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CRE: How Trump’s Moratorium on New Financial Regulations Could Help

Donald Trump’s call for a temporary moratorium on new financial regulations could be a boom to commercial real estate and other associated industries.

“While I’m not necessarily for or against Donald Trump as a candidate, he seems to have the right approach to financial regulations,” says Steve Powel, Situs CEO.  “We need to address the impact of all the regulations that are already in place before we start talking about any new ones.”

Trump argues that his background as a real estate developer qualifies him to steer the world’s largest economy.

“I don’t know about that,” says Powel. “But regulations such as risk retention already are having significant impact on the commercial real estate industry and we need to focus on that first. One of our biggest concerns is that the new regulations have had the unintended effect of reducing liquidity in our industry. Reducing liquidity in our marketplace will cause problems down the road.”

Trump also announced major changes to his plan to slash individual income-tax rates, taking the top rate to 33-percent. While that’s higher than the 25-percent top rate Trump had initially proposed, it still represents a cut from the current top rate of 39.6 percent.

“There is too much Wall Street bashing,” says Situs’ Powel. “Main Street needs to better understand the importance of Wall Street and the benefits it brings to them.”

Hillary Clinton’s Housing Vision

Hillary Clinton rolled out a housing plan in February while still battling Sen. Bernie Sanders for the nomination, she will deliver an economic address tomorrow.

One of Clinton’s stated priorities is to address the low homeownership rates among black and Hispanic families. Clinton said she would invest $25 billion to promote sustainable homeownership. She would continue the Obama Administration’s federal initiatives, such as the Neighborhood Stabilization Program, which provides grants for communities to move foreclosed properties back on the market.

Her plan also calls for providing up to a $10,000 downpayment match for first-time homebuyers who earn less than an area’s median income. As for supporting affordable-rental units, Clinton said she will defend the current level of Low Income Housing Tax Credits, which has been the primary tool for propelling development of affordable-apartment units. She said she will provide additional credits in communities where the demand for these credits far exceeds the supply. As for the financial industry, Clinton said she will fight a rollback of Dodd-Frank and favors expanding its reach.She also supports policies that expand access to credit, particularly in poorer neighborhoods.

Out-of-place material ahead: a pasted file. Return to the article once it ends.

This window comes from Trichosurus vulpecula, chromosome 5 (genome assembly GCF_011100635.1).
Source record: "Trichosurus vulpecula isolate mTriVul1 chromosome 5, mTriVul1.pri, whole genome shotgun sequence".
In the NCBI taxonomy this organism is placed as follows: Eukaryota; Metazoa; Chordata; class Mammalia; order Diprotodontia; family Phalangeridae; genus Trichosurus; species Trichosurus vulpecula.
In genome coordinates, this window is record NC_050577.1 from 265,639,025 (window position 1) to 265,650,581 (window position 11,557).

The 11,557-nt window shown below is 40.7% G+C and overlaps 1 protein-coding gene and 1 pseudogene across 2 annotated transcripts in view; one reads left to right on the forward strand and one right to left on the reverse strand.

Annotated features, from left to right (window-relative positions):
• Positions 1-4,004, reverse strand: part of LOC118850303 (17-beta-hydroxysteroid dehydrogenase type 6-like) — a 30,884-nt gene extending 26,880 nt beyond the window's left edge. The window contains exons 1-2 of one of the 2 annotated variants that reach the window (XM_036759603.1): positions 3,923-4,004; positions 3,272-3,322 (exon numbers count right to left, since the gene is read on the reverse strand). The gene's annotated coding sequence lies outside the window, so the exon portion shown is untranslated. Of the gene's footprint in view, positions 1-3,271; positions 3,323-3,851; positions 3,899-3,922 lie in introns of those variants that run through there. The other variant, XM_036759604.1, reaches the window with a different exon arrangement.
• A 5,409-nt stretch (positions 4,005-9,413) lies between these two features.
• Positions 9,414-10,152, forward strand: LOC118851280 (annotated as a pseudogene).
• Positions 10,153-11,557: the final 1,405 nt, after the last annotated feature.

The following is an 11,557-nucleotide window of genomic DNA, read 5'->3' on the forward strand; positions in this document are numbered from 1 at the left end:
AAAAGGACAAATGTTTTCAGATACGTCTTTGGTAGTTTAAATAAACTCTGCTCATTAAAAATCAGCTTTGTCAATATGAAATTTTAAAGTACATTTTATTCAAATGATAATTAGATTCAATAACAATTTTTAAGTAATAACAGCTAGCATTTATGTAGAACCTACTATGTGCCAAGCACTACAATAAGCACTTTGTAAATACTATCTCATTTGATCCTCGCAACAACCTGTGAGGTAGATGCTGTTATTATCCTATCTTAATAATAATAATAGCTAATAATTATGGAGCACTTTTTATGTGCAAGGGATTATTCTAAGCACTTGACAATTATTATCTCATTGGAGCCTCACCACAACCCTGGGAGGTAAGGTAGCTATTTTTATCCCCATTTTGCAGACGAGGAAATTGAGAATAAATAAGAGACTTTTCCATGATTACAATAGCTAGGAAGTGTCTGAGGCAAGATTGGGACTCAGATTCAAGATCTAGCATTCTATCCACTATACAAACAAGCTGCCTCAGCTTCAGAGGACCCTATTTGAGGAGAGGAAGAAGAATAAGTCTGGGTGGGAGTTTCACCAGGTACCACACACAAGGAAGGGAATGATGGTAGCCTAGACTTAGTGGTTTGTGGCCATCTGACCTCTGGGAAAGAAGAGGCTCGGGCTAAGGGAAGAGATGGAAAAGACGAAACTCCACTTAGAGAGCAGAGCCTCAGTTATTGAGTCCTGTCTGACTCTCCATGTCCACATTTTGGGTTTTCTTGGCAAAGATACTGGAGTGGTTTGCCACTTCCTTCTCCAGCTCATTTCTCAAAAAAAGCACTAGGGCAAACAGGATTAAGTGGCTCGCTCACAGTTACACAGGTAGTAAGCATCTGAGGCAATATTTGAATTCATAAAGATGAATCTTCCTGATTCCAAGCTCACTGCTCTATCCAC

Clinton’s vice presidential pick, Senator Tim Kaine of Virginia once worked at small law firms litigating civil-rights and fair-housing cases.

The Virginia senator’s biggest financial win of his legal career was a $100 million jury verdict against Nationwide Insurance.

How Low Can it Go: Another BOE Rate Cut?

The pound fell against the dollar on Tuesday, with some blame going to a Bank of England policy maker who said interest rates can be dropped again and quantitative easing can be expanded.

The British currency was down to $1.3001 from $1.3039 late Monday in New York, touching levels last seen in mid-July. It has been flitting above and below the closely watched $1.30 mark during Tuesday’s session.

“Bank rate can be cut further, closer to zero, and quantitative easing can be stepped up”, the BOE’s Ian McCafferty wrote in an op-ed for the Times of London newspaper.

Meanwhile, U.K. economic reports on Tuesday showed the country’s manufacturing output fell 0.3% in June, worse than a FactSet consensus of a 0.2% drop, and industrial production rose 0.1% in June, matching expectations. In addition, the U.K.’s trade deficit widened in June.

For the pound, a “broad $1.29/$1.33 range remains intact, but [there is] immediate pressure clearly on the downside,” said Chris Dorman from the U.K. corporate Treasury sales team for Western Union Business Solutions, in a note.